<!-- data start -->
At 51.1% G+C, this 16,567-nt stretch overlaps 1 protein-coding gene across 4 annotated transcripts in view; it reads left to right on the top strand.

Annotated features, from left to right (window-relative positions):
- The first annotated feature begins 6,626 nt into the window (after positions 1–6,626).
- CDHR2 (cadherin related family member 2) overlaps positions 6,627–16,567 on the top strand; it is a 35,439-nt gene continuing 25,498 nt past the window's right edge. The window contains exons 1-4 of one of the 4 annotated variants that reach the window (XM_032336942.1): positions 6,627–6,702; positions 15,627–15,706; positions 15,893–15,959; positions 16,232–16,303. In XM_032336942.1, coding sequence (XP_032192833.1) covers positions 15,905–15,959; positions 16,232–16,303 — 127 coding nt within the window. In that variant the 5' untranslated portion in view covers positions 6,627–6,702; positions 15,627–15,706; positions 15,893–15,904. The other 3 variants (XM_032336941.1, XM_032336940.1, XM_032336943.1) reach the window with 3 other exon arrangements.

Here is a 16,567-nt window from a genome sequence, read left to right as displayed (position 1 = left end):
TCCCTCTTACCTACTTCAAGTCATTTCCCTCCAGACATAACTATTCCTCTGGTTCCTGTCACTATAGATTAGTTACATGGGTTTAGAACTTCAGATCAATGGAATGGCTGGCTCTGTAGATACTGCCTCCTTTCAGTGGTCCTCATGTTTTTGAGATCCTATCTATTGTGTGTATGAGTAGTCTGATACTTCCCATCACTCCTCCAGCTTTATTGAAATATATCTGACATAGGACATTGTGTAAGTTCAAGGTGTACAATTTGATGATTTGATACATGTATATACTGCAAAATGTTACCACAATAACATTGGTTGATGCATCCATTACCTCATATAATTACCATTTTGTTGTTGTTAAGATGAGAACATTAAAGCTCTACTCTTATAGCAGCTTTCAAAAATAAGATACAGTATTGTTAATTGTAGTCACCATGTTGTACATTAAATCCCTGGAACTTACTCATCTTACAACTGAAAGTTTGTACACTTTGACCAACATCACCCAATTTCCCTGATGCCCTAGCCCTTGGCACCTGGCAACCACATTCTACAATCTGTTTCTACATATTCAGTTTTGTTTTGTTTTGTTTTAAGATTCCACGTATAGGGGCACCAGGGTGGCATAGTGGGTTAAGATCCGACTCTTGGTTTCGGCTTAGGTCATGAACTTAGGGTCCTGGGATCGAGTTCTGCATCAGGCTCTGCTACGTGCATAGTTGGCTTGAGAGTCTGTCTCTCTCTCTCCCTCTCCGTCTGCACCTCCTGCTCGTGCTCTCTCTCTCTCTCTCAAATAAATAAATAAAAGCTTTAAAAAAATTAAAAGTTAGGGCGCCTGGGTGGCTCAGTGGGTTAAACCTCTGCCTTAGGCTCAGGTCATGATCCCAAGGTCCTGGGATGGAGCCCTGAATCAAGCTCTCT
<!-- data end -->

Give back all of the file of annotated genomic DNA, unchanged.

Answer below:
At 51.1% G+C, this 16,567-nt stretch overlaps 1 protein-coding gene across 4 annotated transcripts in view; it reads left to right on the top strand.

Annotated features, from left to right (window-relative positions):
- The first annotated feature begins 6,626 nt into the window (after positions 1–6,626).
- CDHR2 (cadherin related family member 2) overlaps positions 6,627–16,567 on the top strand; it is a 35,439-nt gene continuing 25,498 nt past the window's right edge. The window contains exons 1-4 of one of the 4 annotated variants that reach the window (XM_032336942.1): positions 6,627–6,702; positions 15,627–15,706; positions 15,893–15,959; positions 16,232–16,303. In XM_032336942.1, coding sequence (XP_032192833.1) covers positions 15,905–15,959; positions 16,232–16,303 — 127 coding nt within the window. In that variant the 5' untranslated portion in view covers positions 6,627–6,702; positions 15,627–15,706; positions 15,893–15,904. The other 3 variants (XM_032336941.1, XM_032336940.1, XM_032336943.1) reach the window with 3 other exon arrangements.

Here is a 16,567-nt window from a genome sequence, read left to right as displayed (position 1 = left end):
TCCCTCTTACCTACTTCAAGTCATTTCCCTCCAGACATAACTATTCCTCTGGTTCCTGTCACTATAGATTAGTTACATGGGTTTAGAACTTCAGATCAATGGAATGGCTGGCTCTGTAGATACTGCCTCCTTTCAGTGGTCCTCATGTTTTTGAGATCCTATCTATTGTGTGTATGAGTAGTCTGATACTTCCCATCACTCCTCCAGCTTTATTGAAATATATCTGACATAGGACATTGTGTAAGTTCAAGGTGTACAATTTGATGATTTGATACATGTATATACTGCAAAATGTTACCACAATAACATTGGTTGATGCATCCATTACCTCATATAATTACCATTTTGTTGTTGTTAAGATGAGAACATTAAAGCTCTACTCTTATAGCAGCTTTCAAAAATAAGATACAGTATTGTTAATTGTAGTCACCATGTTGTACATTAAATCCCTGGAACTTACTCATCTTACAACTGAAAGTTTGTACACTTTGACCAACATCACCCAATTTCCCTGATGCCCTAGCCCTTGGCACCTGGCAACCACATTCTACAATCTGTTTCTACATATTCAGTTTTGTTTTGTTTTGTTTTAAGATTCCACGTATAGGGGCACCAGGGTGGCATAGTGGGTTAAGATCCGACTCTTGGTTTCGGCTTAGGTCATGAACTTAGGGTCCTGGGATCGAGTTCTGCATCAGGCTCTGCTACGTGCATAGTTGGCTTGAGAGTCTGTCTCTCTCTCTCCCTCTCCGTCTGCACCTCCTGCTCGTGCTCTCTCTCTCTCTCTCAAATAAATAAATAAAAGCTTTAAAAAAATTAAAAGTTAGGGCGCCTGGGTGGCTCAGTGGGTTAAACCTCTGCCTTAGGCTCAGGTCATGATCCCAAGGTCCTGGGATGGAGCCCTGAATCAAGCTCTCT